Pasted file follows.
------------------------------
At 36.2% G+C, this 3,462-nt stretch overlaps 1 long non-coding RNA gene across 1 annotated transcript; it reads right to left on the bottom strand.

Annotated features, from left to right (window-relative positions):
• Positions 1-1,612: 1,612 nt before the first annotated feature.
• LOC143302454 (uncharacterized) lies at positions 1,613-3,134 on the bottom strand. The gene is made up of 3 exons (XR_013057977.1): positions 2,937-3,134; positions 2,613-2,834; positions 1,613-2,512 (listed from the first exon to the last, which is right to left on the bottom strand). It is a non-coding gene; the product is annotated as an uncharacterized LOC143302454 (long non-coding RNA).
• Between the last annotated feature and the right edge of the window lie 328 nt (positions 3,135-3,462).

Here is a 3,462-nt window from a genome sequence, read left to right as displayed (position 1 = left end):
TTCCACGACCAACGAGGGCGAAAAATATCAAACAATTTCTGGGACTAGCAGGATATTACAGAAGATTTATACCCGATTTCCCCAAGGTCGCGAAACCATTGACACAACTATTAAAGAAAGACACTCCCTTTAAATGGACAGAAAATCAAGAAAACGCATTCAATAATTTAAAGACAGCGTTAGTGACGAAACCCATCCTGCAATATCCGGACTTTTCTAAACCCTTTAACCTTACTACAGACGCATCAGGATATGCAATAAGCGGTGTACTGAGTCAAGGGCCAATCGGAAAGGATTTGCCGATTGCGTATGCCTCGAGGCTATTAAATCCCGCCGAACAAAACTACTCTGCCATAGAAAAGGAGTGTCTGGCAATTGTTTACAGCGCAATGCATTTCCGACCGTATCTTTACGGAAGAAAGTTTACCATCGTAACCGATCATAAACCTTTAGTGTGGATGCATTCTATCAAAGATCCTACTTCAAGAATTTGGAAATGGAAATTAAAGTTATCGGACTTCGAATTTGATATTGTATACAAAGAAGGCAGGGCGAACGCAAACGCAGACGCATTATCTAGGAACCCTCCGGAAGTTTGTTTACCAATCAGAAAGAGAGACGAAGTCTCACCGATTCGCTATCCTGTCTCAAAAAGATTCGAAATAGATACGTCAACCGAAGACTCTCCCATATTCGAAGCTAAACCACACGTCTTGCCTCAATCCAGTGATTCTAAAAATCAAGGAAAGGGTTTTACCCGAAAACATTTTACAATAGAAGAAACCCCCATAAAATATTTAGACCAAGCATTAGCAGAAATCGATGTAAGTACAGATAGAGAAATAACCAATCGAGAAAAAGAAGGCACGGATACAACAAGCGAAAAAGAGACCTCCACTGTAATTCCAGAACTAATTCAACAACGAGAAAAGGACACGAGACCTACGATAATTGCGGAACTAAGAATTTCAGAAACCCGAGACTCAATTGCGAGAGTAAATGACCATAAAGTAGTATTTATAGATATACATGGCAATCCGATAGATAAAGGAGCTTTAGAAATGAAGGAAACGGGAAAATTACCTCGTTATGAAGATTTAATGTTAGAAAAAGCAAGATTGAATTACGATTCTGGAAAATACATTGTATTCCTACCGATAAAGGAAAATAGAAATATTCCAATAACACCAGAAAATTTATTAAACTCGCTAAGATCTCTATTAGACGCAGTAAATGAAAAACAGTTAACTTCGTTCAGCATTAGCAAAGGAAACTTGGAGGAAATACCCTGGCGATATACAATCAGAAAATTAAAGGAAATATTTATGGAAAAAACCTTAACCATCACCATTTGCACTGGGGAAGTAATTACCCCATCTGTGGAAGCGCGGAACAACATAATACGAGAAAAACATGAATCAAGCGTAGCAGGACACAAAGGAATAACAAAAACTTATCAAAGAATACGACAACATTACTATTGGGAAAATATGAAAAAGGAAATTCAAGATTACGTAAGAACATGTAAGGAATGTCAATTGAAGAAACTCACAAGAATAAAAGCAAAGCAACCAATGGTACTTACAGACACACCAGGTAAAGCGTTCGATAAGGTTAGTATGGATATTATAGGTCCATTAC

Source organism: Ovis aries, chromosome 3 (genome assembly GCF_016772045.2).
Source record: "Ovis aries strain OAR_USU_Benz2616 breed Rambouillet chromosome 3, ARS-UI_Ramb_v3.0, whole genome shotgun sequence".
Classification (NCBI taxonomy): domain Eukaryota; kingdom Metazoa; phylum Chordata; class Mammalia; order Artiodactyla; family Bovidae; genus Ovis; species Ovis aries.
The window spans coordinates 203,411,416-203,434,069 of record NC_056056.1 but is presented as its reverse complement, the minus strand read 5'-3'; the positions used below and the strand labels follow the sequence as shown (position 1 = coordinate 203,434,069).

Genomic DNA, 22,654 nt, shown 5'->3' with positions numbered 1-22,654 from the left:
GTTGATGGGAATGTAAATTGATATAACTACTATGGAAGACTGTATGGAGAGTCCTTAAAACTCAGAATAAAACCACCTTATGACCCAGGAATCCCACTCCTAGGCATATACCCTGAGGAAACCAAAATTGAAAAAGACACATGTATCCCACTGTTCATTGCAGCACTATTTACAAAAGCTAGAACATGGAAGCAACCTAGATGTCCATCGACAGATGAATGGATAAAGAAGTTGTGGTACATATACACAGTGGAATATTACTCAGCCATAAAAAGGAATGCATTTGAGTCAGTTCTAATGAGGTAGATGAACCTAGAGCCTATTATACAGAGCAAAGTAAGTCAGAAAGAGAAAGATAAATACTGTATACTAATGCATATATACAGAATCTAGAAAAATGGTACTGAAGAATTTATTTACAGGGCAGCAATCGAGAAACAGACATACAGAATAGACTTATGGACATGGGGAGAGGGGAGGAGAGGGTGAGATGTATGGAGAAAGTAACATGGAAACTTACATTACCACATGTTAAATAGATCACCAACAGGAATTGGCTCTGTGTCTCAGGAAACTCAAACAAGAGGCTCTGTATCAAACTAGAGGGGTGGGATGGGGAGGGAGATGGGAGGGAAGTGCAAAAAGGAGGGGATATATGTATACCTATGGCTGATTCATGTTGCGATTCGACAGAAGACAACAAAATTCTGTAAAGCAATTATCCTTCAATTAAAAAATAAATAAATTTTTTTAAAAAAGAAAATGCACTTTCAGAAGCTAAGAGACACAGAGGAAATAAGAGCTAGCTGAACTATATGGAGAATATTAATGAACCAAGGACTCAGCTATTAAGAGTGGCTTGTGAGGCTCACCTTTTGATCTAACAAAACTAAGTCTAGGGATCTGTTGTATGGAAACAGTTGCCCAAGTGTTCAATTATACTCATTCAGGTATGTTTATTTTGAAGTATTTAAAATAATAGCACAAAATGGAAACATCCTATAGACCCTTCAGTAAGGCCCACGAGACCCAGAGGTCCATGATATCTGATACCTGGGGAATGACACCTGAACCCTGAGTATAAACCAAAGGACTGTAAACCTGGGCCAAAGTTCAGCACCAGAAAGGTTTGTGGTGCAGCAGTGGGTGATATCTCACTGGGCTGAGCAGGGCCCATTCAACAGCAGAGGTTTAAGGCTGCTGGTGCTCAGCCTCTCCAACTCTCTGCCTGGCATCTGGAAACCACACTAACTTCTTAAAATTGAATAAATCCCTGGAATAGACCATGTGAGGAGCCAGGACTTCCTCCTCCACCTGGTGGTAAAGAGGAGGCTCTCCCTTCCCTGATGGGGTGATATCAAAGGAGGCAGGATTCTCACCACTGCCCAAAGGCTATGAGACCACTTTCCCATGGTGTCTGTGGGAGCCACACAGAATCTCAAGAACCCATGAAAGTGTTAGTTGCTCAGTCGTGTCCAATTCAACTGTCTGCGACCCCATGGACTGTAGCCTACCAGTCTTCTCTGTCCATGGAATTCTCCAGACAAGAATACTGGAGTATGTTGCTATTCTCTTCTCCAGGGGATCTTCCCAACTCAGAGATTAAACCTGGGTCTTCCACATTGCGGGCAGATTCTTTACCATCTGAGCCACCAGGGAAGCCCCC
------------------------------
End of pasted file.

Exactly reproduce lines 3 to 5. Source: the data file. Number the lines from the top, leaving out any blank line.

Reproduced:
• Positions 1-1,612: 1,612 nt before the first annotated feature.
• LOC143302454 (uncharacterized) lies at positions 1,613-3,134 on the bottom strand. The gene is made up of 3 exons (XR_013057977.1): positions 2,937-3,134; positions 2,613-2,834; positions 1,613-2,512 (listed from the first exon to the last, which is right to left on the bottom strand). It is a non-coding gene; the product is annotated as an uncharacterized LOC143302454 (long non-coding RNA).
• Between the last annotated feature and the right edge of the window lie 328 nt (positions 3,135-3,462).